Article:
(c) the corresponding regions in all the assembled pairs having equal maximum transverse dimensions;

(d) one of said complementary pairs of pieces comprising two bishops, each having a bottom plane end surface extending at right angles to its axis and a top plane end surface extending at an angle of 45 to its axis;

(e) the eight pawns being adapted to be assembled in four complementary pawn-pairs of equal length; and

(f) the eight pieces being adapted to be assembled in four complementary piece-pairs having a total length equal to a multiple of the length of one pawn-pair;

(g) so that the complete set is adapted to fit snugly into a space having a length equal to a multiple of said pawn-pair length and dimensions in two directions perpendicular to each other and to said space length equal to multiples of said maximum transverse dimensions of an assembled pair.

3. A set of chessmen including eight pawns and eight pieces, each chessman having a bottom surface at right angles to the vertical axis of the. chessman, a top surface, and side surfaces, wherein the improvement comprises:

(a) means at the upper ends of said chessmen defining eight pairs of complementary upper end surfaces so that the chessmen of each complementary pair may be assembled with their upper end surfaces in engagement and their axes aligned;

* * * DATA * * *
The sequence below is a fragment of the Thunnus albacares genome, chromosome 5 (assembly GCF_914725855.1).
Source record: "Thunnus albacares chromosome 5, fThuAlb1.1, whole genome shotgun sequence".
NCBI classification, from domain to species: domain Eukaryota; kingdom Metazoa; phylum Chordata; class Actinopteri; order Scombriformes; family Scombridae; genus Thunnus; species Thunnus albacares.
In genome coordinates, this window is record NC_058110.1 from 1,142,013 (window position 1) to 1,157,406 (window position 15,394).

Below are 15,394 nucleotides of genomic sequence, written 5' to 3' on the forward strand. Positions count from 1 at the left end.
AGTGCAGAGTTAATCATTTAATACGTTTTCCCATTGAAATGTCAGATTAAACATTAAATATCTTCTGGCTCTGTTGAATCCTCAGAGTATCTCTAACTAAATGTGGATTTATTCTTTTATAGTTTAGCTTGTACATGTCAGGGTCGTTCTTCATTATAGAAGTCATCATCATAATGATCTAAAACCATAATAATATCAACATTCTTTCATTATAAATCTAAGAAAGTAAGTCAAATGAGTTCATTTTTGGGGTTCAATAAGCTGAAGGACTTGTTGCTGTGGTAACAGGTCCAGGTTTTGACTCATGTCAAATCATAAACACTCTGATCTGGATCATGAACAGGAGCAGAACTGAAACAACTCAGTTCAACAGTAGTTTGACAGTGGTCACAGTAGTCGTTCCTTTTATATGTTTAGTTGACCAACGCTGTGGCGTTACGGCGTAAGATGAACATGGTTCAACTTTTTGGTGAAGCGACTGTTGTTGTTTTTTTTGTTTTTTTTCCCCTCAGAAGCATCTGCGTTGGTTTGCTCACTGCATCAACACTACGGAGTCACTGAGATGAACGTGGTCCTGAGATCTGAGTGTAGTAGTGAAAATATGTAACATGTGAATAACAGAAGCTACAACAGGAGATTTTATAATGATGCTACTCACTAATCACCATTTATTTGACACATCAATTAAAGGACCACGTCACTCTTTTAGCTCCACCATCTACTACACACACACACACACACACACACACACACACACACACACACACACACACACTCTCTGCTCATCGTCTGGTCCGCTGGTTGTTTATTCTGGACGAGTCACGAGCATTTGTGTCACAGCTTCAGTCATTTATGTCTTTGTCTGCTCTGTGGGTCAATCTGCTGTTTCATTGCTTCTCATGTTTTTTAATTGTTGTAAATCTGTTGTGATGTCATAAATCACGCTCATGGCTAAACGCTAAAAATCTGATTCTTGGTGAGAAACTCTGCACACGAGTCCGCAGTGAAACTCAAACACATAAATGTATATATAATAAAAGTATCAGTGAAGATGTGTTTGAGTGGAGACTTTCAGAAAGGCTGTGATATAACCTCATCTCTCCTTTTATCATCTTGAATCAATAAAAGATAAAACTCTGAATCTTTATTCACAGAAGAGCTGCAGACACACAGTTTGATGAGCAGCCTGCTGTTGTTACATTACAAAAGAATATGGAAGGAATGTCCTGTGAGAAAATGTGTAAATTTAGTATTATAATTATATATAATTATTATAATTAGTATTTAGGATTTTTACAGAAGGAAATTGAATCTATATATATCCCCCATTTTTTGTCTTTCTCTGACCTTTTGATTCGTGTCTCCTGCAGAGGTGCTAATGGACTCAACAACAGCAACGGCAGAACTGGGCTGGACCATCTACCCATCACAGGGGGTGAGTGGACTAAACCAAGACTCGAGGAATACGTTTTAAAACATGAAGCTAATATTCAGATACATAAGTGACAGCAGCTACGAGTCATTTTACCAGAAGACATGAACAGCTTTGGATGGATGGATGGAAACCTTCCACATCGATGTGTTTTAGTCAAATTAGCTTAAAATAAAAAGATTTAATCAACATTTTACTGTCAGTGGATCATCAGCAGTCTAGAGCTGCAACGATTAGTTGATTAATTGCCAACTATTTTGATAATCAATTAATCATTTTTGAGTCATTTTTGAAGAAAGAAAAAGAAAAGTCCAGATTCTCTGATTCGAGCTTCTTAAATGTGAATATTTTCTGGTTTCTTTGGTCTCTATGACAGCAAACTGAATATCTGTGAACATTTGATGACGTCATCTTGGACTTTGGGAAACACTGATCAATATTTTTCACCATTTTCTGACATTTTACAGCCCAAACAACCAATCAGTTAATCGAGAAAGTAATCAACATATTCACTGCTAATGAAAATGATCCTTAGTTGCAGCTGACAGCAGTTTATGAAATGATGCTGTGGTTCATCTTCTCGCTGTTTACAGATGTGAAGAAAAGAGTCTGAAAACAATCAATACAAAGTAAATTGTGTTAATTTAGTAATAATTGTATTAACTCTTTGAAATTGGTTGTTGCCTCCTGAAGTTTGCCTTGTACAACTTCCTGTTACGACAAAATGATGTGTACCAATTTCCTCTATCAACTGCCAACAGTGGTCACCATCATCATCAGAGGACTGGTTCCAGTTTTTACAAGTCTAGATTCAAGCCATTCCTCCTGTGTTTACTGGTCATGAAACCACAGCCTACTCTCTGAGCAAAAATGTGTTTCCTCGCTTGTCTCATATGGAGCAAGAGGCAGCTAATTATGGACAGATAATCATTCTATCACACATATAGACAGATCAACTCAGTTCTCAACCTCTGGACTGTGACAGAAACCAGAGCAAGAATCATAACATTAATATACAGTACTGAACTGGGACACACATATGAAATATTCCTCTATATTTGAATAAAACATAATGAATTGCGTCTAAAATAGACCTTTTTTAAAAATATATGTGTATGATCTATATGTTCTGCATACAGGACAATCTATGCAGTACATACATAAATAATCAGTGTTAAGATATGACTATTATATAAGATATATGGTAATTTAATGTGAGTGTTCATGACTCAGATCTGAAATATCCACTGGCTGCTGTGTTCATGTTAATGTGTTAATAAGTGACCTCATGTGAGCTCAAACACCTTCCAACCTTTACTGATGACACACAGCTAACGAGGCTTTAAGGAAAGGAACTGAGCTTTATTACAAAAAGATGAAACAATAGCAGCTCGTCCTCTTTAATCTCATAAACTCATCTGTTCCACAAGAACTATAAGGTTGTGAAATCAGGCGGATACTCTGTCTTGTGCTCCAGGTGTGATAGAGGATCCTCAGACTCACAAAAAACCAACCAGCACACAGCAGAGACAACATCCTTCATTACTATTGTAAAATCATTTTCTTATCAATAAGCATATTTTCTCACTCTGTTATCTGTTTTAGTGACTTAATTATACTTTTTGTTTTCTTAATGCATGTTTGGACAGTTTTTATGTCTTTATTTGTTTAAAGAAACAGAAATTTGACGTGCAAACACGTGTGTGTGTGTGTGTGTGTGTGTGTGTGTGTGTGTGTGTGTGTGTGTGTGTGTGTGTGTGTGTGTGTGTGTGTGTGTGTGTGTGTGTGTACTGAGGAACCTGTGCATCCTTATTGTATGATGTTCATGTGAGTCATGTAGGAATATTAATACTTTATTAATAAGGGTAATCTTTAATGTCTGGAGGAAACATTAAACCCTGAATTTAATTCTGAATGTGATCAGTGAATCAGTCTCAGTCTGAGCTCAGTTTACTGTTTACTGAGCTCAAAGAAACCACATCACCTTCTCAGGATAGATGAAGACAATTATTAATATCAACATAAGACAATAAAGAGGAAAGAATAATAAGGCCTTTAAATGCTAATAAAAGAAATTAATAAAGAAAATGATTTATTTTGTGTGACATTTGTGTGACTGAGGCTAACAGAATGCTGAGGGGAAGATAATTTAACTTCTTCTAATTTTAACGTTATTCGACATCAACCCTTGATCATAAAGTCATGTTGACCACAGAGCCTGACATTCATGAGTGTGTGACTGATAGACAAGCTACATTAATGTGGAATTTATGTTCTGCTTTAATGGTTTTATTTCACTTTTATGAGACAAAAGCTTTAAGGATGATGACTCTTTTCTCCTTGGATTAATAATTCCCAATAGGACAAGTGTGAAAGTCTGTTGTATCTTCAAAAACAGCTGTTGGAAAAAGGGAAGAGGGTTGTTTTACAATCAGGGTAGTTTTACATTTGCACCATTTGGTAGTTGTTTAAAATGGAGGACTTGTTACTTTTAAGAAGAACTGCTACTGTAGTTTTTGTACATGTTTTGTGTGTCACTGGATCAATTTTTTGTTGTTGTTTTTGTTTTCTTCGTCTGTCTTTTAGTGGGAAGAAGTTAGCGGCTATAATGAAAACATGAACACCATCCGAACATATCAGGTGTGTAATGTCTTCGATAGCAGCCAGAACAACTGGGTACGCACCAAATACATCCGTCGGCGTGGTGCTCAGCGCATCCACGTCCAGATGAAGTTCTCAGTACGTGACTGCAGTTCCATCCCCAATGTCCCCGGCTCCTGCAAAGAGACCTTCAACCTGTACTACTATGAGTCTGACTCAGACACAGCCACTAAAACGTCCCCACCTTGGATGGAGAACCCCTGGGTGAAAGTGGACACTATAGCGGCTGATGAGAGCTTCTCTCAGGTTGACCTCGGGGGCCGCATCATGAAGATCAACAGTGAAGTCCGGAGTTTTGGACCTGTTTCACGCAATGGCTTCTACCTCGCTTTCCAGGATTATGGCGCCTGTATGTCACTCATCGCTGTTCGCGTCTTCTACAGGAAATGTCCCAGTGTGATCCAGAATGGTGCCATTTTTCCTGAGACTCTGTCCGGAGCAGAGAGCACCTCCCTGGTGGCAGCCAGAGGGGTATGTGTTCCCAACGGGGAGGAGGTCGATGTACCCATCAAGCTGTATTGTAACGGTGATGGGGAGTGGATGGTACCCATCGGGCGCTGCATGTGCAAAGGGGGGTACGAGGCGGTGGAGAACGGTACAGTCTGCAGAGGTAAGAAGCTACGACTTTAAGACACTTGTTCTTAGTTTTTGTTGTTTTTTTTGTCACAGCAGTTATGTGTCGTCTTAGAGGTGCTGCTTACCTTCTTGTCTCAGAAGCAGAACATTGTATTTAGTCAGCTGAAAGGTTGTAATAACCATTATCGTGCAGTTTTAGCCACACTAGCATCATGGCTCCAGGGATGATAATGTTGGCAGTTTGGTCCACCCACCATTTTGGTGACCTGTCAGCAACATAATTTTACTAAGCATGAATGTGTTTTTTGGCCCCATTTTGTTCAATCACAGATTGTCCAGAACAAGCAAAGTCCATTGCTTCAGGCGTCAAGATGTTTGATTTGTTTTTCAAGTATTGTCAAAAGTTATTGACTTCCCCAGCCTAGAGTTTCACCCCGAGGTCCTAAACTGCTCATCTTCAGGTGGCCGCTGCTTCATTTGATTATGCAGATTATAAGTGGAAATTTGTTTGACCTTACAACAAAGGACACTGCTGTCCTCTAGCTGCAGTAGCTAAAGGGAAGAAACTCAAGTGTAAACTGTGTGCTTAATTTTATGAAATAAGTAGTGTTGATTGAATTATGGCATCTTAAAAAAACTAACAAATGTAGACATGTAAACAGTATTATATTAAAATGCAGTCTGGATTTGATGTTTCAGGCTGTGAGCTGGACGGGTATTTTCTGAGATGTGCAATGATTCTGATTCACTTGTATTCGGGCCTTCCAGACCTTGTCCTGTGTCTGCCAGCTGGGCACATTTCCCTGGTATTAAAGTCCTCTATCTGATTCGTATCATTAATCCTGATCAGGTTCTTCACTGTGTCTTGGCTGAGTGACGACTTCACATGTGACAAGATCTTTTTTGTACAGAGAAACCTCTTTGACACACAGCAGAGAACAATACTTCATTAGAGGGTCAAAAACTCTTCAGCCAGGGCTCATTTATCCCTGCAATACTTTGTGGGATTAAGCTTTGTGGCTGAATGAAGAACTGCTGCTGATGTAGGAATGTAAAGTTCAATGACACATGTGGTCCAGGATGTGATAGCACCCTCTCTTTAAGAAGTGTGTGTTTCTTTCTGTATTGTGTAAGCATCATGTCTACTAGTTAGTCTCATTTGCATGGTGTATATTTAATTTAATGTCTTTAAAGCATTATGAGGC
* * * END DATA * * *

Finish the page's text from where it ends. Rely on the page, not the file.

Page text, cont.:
(b) each said assembled pair having portions of said side surfaces extending at right angles to the bottom surfaces of the pair and of substantial length, said portions of said side surfaces defining in each pair a region having equal maximum transverse dimensions in two directions perpendicular to each other and to the axis of the assembled pair;

() the corresponding regions in all the assembled pairs having equal maximum transverse dimensions;

((1) one of said complementary pairs of pieces comprising two knights, each having a bottom plane end surface at right angles to its axis; and two top plane end surfaces, parallel to the bottom plane end surface, each top plane end surface being equal to onehalf of the bottom plane end surface; one of said two top plane end surfaces being located twice as far from the bottom plane end surface as the other; and an axial plane surface connecting said top plane end surfaces;